March 7, 2013

The Green Diaper Dilemma. ~ Katka Konecna-Rivera

For many first-time parents, researching the most eco-friendly and budget-friendly diapering options ends in confusion.

Too many choices.

Too much conflicting information.

Scientific studies are divided about the environmental impact of disposables versus cloth diapers.

But the stats can speak for themselves.

Disposable diapers:

  • >> The average number of diapers used for one baby before using the potty (approximately 2.5 years) in the United States: 6,000
    >> The total amount of waste from disposables per child: 2.5 tons
    >> The time period for petroleum-based disposable diapers to decompose*: 200-500 years
    >> The amount of disposable diapers used per day in the United States: 50 million (for comparison: Australia: 2.2 million, Japan: 6.7 million, U.K.: 9 million)
    >> Percentage of all babies in North America using disposable diapers: 90 percent
    >> The number of trees that go into diaper production each year in Northern America: 1 billion

* Once dirty diapers enter the landfill they become very toxic (only a small fraction of parents wash out disposable diapers before they throw them away) as the mixture of plastic, paper and feces start leaching contaminants and diseases. And since diapers absorb large quantities of water (that’s how they’re designed) their materials remain intact for many years.

Cloth diapers:

  • >> The time period for used-up cloth diapers to disintegrate: six months
    >> A home-washed cloth diaper has only 53 percent of the ecological footprint of disposables, and using a diaper laundry service lowers it to only 37 percent.

So what’s the catch?

A prime factor is convenience.

Parents can’t find enough hours in a day, and most working moms get only a short paid maternity leave (in the United States it is as little as six weeks; most European countries provide up to two years).

Very few daycare centers are equipped to handle re-usable diapers, so the only choice is disposables.

Saving time and energy is key for busy parents and caregivers. And although it seems logical to flush the poop in a toilet when using cloth diapers, most people using disposables do not practice this kind of cleanup—mainly for lack of awareness—which increases the ecological impact even more, as mentioned above.

Budget is another factor. Parents may view eco-friendly diapering as more expensive.

Due to an increased level of consciousness about our impact on the environment and increased interest in green and sustainable living, more and more parents are searching for alternatives to disposable diapers. New hybrid alternatives have arrived on the market in recent years, using biodegradable materials made from plant-based plastics known as bio-plastics. These new materials will decompose in 50-150 days, even in your home garden.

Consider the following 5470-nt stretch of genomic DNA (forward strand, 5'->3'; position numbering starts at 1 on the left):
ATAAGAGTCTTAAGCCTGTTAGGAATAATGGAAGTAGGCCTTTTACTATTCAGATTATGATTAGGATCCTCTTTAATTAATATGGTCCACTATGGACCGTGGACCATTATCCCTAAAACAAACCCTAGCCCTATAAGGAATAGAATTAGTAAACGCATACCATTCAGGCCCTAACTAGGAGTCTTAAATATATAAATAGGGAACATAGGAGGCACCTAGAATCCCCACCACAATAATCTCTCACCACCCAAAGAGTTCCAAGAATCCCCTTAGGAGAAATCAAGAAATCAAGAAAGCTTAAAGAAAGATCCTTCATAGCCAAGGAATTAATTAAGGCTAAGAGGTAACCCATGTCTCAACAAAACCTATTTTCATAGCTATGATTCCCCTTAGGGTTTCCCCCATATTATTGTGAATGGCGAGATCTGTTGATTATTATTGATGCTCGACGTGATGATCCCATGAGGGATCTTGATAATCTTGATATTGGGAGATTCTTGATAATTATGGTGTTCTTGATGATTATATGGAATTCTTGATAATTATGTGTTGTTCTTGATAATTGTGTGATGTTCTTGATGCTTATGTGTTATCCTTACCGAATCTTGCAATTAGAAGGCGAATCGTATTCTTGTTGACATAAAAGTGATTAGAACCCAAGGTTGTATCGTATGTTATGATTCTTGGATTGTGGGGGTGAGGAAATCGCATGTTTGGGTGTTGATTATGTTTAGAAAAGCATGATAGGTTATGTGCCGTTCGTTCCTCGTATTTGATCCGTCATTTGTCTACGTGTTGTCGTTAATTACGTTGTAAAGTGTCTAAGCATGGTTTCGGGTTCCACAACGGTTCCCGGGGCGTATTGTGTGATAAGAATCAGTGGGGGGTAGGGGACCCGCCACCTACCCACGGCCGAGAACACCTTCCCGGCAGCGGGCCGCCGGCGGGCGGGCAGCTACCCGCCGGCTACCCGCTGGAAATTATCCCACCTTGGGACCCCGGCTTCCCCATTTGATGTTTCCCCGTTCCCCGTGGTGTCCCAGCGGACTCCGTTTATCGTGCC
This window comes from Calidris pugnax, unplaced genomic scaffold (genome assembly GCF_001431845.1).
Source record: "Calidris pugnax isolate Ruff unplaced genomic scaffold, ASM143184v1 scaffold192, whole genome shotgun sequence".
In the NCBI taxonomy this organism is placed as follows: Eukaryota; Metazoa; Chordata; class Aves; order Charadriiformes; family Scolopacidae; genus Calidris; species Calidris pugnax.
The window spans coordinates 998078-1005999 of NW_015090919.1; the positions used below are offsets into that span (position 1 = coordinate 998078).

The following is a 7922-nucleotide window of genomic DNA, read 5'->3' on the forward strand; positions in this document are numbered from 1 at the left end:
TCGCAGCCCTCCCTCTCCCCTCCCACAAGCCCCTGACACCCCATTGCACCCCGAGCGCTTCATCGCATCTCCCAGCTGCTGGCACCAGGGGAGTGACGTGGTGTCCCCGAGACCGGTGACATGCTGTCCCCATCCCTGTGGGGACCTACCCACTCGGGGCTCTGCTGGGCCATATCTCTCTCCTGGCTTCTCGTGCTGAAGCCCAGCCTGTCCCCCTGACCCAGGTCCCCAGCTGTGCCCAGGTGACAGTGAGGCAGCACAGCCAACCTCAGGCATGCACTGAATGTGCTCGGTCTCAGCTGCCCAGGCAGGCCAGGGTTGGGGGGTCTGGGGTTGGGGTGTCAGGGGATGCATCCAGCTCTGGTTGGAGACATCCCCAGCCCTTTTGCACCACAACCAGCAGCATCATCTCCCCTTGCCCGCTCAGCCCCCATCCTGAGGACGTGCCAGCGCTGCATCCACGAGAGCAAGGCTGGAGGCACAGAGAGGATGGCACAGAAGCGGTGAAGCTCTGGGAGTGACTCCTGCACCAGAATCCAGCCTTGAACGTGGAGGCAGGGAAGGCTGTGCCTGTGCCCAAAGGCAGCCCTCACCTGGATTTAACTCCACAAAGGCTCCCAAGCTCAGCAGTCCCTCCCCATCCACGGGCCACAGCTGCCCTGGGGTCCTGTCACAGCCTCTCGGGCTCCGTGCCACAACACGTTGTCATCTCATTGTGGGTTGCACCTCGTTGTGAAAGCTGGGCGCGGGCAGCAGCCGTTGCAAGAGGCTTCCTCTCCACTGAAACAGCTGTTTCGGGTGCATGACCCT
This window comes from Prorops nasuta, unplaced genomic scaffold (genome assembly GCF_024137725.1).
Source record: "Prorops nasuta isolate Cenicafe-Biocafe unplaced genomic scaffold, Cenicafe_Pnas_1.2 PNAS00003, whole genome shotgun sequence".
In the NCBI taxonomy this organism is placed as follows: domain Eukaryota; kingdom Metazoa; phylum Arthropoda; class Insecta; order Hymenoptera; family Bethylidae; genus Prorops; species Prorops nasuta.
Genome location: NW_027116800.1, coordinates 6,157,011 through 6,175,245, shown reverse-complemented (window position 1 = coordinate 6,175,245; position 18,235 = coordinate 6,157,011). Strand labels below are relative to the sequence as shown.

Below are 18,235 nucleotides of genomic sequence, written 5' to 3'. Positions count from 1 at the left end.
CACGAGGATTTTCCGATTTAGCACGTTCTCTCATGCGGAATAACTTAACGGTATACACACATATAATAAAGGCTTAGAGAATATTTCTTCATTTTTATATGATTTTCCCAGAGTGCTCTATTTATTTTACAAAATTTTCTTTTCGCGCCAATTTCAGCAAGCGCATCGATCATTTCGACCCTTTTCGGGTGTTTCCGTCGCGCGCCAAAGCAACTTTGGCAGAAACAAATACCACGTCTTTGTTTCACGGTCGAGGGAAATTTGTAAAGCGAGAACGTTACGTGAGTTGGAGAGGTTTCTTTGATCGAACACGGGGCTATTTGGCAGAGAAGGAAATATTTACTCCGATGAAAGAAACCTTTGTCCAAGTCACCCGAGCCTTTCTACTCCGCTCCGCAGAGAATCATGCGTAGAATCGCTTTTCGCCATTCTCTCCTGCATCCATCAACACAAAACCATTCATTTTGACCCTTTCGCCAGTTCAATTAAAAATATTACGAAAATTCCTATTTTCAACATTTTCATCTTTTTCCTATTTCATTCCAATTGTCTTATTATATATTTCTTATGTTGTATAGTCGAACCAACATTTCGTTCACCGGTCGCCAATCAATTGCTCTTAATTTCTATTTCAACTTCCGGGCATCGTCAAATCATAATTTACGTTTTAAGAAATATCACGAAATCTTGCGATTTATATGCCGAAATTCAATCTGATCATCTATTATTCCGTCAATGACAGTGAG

Why are cloth diapers better than disposables?

Cloth diapers are soft against baby’s skin, and since fabric is a breathable material they don’t cause rashes as often. They also don’t contain chemicals as disposables do.

Another advantage of cloth diapering is that children tend to potty train earlier (even by six months) than children using disposables: Since the cloth retains moisture, the child can feel discomfort of being wet or dirty unlike children with disposable diapers that are designed to wick away the moisture and avoid discomfort.

And what about hybrid diapers?

Hybrid diapers combine the best of both worlds: convenience of disposables and reusability of cloth diaper covers. Diaper covers or panties are fully washable and can be used either with biodegradable disposable inserts or washable cloth inserts.

So, is eco-friendly diapering really more expensive?

  • >> Disposable diapers cost approximately $2,500 (U.S.) over a two and a half year period.
    >> Cloth diapers: The initial cost between $50-150 for a supply that will last over the two and a half year period; plus added laundry costs of approx. $100-200 a year, totaling $300-750 over the 2.5 year period. Pant to hold the diaper costs anywhere from $2 to $20 per piece, and child will need at least two of each size (newborn, small, medium, large), so at least eight pieces total.
    >> Biodegradable diapers cost approximately $2,300 over the two and a half year period.
    >> Diaper laundering service costs approximately. $25 per week, totaling $3,200 and up depending on your local service providers (see more at Real Diaper Industry Association).

Green diapering options

The following companies are rated highly for their products

  • >> Biodegradable diapers: Honest Company
    >> Hybrid diapers: G-Diaper, Cotton Babies
    >> Cloth Diapers: Bum Genius, Bummis, Fuzzi Bunz


>> www.theenvironmentalblog.org
>> sustainer.org
>> extension.umn.edu

 Katka Konecna-Rivera, born in communist Czechoslovakia, was inspired by the world beyond from an early childhood by her parents’ interest in arts, music and world cultures. Since her late teens she traveled the world, studied architecture and film in both Czech Republic and the United States. After over a decade of architecture work she refocused on film and video production. Two years ago she co-founded Living Green with Baby, a new online series of food, travel, home design and lifestyle programs designed to inspire parents to encourage healthy and environmentally sustainable habits at an early age. Katka still practices architecture focusing on sustainable design, and is involved in film and video productions. But Living Green with Baby is where she combines all of her skills and experiences with one sole purpose: helping our next generations live a healthier and greener lives. Katka currently divides her time between New York, Puerto Rico and Prague.

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Ed: Lynn Hasselberger

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